The Internet has become such a part of our lives it's strange to see people not being able to use it because of a lack of bandwidth.

People on Twitter keep posting that Apple essential copied everything from Android in their new iOS 5. While they went further than that:


Apple's new iCloud (formally MobileMe (formally .Mac (formally iTools))) service copies one of my favourite features of the now dead Microsoft Kin (what Microsoft did after they bought Danger the maker of the popular Hiptop/Sidekick) when you take a picture that picture is automagically uploaded to Apple's iCloud service.


When editing a document in the iWork suite (Pages, Keynote, and Numbers) your document will be uploaded to their iCloud service to be easily accessed from any of your iDevices. Also AirDrop in Mac OS X Lion is basically a Peer-to-Peer file share that will allow you to share entire folders between multiple computers and users.


The notification system.


iMessage is a blatant copy of BlackBerry Messenger.

Remember the Milk

iOS 5 will include a new application called Reminders for tasks. One cool feature will you will be able to setup a Location Reminder for when you arrive or leave a location. Apple has never been able to do tasks while, iCal has probably the worst task management of any system ever developed (it's also the worst calendar management system ever developed).

Readablity and Instapaper

Safari will have a feature called Reading List where you will be able to save unread Web site that will sync between your iDevices. iOS 5 Safari will also have the same feature as Safari for the Mac where with a click of a button you will get an easier to display version of the website.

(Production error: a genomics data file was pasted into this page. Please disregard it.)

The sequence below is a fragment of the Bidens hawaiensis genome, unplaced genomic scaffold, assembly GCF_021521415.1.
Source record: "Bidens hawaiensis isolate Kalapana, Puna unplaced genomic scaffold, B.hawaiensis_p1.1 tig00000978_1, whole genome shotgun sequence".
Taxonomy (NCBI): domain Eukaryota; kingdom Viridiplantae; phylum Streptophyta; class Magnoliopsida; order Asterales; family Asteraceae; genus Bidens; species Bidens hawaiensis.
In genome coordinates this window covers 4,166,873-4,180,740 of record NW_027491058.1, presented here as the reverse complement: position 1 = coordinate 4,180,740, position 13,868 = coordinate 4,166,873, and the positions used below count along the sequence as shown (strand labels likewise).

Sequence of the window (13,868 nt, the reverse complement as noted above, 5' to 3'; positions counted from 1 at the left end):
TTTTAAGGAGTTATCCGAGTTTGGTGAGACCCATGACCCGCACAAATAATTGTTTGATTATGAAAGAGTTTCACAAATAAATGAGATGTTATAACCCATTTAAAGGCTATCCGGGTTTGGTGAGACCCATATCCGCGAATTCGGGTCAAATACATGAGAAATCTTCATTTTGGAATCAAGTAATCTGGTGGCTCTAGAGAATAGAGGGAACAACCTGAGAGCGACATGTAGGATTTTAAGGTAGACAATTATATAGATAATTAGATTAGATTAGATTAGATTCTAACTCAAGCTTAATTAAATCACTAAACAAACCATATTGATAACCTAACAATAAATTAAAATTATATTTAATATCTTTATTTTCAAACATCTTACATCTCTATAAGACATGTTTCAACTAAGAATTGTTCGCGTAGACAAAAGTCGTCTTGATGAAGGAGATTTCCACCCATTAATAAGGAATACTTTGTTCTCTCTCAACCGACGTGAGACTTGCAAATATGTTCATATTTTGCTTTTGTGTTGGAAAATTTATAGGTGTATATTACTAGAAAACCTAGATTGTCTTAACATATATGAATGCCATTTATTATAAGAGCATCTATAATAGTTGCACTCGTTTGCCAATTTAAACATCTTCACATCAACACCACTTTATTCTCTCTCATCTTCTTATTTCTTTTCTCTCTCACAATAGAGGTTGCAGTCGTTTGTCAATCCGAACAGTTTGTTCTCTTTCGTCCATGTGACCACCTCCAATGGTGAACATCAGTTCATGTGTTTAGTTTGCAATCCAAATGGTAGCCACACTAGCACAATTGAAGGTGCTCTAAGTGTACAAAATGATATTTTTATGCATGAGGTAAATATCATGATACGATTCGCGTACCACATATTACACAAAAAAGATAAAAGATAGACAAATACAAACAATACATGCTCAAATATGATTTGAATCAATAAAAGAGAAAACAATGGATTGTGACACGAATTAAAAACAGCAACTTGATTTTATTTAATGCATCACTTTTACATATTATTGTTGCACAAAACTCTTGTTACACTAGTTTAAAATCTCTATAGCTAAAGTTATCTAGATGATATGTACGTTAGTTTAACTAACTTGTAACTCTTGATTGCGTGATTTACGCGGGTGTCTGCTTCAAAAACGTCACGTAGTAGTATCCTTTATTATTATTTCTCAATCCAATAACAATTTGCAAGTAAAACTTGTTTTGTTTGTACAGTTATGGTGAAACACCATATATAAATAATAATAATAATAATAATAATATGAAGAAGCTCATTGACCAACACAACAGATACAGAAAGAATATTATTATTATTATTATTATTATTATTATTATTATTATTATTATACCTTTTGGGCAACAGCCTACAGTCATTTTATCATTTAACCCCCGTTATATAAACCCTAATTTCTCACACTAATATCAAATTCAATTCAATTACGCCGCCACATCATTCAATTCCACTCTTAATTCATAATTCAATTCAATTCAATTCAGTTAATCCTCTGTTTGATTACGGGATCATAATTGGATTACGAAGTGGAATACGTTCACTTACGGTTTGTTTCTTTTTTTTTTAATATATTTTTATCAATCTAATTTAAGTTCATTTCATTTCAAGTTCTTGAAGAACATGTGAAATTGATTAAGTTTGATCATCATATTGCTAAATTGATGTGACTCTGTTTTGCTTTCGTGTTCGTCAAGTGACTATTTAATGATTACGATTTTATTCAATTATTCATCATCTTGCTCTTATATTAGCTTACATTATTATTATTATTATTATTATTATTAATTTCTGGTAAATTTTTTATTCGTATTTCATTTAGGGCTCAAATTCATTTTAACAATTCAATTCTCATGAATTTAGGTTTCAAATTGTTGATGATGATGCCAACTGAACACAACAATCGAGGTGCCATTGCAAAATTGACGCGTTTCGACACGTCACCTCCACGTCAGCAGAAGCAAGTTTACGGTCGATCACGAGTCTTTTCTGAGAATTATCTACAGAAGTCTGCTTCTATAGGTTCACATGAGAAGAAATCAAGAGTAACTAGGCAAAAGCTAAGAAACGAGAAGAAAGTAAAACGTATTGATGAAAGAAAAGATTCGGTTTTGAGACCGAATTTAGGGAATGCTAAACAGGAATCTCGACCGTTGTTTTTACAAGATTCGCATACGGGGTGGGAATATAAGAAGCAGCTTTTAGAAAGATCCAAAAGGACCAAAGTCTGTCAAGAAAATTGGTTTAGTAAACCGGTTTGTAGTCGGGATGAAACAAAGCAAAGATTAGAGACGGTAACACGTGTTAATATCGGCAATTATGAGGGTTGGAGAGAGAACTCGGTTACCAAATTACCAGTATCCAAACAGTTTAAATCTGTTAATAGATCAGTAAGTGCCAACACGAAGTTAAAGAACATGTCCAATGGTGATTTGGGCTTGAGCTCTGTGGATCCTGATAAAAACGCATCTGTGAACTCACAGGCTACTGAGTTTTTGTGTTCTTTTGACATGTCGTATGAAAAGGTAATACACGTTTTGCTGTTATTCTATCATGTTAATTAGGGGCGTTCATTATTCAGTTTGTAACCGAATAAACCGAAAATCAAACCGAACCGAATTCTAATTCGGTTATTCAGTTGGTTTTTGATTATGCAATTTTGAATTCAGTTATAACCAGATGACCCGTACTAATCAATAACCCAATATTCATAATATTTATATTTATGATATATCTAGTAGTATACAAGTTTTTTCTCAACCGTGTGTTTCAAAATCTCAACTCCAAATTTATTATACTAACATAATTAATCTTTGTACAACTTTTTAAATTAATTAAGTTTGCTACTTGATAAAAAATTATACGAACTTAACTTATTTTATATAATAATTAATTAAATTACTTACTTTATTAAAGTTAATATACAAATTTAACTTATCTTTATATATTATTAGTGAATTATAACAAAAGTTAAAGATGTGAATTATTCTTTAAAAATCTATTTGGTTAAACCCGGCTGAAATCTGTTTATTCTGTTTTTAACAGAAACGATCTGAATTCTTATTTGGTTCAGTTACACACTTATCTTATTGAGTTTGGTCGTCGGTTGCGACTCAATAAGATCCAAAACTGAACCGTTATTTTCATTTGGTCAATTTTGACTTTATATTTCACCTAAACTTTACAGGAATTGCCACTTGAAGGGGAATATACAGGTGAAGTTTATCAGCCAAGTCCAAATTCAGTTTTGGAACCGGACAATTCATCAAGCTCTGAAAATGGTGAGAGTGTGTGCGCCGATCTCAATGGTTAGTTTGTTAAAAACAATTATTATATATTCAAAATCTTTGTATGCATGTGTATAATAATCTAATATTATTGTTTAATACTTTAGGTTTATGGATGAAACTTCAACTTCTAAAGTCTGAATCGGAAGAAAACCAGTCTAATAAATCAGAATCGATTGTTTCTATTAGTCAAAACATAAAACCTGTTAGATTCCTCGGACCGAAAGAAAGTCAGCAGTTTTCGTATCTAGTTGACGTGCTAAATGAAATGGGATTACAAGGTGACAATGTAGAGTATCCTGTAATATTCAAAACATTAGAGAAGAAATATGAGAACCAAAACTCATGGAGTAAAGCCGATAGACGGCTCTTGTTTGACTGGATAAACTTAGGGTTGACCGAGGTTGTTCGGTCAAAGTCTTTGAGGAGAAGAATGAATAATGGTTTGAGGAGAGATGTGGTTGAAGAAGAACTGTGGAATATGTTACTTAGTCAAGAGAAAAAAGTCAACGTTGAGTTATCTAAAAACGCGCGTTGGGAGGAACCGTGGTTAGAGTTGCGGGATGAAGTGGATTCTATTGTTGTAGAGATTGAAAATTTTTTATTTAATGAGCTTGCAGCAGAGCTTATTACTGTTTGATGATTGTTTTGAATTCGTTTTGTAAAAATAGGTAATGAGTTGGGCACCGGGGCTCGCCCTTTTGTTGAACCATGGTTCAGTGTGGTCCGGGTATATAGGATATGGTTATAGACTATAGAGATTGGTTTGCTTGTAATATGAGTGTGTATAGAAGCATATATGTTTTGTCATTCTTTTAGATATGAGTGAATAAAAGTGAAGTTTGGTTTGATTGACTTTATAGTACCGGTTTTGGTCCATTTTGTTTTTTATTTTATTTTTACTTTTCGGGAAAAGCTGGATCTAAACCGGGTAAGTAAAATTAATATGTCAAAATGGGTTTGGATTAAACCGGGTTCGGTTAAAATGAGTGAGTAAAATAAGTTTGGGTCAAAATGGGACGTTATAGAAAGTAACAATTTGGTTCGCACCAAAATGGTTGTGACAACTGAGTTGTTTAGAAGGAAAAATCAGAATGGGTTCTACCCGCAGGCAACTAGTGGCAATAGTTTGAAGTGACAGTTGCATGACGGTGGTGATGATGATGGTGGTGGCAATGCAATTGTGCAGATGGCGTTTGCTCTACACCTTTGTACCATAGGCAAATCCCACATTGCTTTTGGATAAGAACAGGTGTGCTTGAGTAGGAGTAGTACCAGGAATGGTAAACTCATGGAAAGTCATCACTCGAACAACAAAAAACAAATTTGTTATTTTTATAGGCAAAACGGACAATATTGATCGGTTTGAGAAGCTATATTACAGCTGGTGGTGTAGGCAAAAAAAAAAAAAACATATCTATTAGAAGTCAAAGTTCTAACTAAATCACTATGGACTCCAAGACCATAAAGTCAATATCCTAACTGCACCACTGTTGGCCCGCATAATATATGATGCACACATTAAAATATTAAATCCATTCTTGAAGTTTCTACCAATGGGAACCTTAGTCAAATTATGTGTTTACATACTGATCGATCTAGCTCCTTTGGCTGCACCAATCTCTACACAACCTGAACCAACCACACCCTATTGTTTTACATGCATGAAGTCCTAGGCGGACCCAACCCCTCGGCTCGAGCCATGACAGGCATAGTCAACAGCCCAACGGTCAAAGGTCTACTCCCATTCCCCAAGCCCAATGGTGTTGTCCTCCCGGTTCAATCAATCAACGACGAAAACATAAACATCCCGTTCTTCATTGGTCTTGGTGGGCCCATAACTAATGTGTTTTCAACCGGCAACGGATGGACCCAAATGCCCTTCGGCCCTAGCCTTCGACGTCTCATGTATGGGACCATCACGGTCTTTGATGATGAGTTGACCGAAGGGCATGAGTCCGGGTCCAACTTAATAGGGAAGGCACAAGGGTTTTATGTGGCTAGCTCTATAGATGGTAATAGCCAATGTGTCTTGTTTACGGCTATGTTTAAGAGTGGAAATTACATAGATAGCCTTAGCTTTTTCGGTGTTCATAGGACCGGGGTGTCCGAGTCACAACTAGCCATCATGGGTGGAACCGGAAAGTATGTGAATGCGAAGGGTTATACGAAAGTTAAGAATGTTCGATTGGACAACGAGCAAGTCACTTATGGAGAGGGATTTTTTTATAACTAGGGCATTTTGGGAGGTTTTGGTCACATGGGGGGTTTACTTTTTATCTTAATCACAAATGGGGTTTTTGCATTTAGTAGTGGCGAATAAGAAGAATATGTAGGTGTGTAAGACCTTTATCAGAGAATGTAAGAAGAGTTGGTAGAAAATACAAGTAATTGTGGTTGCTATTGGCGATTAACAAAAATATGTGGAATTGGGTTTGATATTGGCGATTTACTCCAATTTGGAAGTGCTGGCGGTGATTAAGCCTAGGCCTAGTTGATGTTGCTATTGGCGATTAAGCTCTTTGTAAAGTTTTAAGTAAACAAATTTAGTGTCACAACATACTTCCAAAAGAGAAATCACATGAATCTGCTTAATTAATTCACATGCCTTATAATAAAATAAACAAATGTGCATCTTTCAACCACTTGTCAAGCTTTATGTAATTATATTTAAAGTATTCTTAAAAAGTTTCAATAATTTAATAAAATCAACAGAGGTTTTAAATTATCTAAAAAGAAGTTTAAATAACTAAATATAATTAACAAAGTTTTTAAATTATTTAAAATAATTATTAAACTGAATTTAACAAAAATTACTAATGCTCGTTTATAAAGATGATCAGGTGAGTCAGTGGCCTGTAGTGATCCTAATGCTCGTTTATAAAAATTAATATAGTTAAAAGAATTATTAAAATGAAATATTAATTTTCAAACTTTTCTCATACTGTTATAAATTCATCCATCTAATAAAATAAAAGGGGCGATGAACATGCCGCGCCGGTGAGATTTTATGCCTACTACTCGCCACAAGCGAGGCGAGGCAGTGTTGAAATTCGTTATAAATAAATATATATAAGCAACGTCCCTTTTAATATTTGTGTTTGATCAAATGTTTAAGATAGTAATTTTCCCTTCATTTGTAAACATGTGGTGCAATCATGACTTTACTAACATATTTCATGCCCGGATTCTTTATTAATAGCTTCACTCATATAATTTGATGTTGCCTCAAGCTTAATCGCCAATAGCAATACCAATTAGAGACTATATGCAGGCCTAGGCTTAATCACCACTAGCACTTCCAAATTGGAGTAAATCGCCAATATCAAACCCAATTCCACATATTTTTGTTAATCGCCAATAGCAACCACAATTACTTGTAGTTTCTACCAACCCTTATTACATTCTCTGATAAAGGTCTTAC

If you aren't following me on Twitter than you might not know that I -watched- followed (Apple doesn't provider a live stream so you have to follow live blogs) Apple's Developer Conference this afternoon.

Mac OS X Lion

Lion is the seventh iteration of the Mac OS X operating system (which was released on the 24 March, 2001). To say Mac OS X is getting long in the tooth, would be an understatement, especial up against Windows 8's Metro U.I. (Metro is Microsoft answer to WebOS with a card layout system (if you had a beer or coffee with me in the past year or so and we were talking about U.I. design I would have brought up how awesome I think it is)).

One interesting feature of Lion is the full-screen API. It's nice to see a company finally get that humans can't multitask (no you can't (I know you think you can but you can't (it's scientifically proven))). Right now I am actually writing this journal entry in a full-screen text editor called iA Writer.

Launchpad and Mission Control look cool but I have to use them to see if they are actually going to be useful.

iOS 5

Apple has now copied ever great feature from BlackBerry and Android and put them into iOS 5.


Notifications were one of the weakest points in iOS. They are similar to Twitter tweets where you will only get information out of them when you are actually looking at your phone. The new notification system is pretty much a clone of Android (they actually got something right the first time).


iMessage is a clone of BlackBerry Messenger which is a private, securer, and proprietary chat client. It is heavily used by suites and like Facebook if you aren't on it you have no social life (I am a little bitter about this). I will never use iMessage because out of everyone I know (clients, colleagues, friends, enemies) I am the only one who uses an iPhone (I am also a little bitter about this).


Like the idea of a Dropbox clone more integrated to the Operating System but I am a little scared of something I am not playing for.


I will probably buy the upgrade.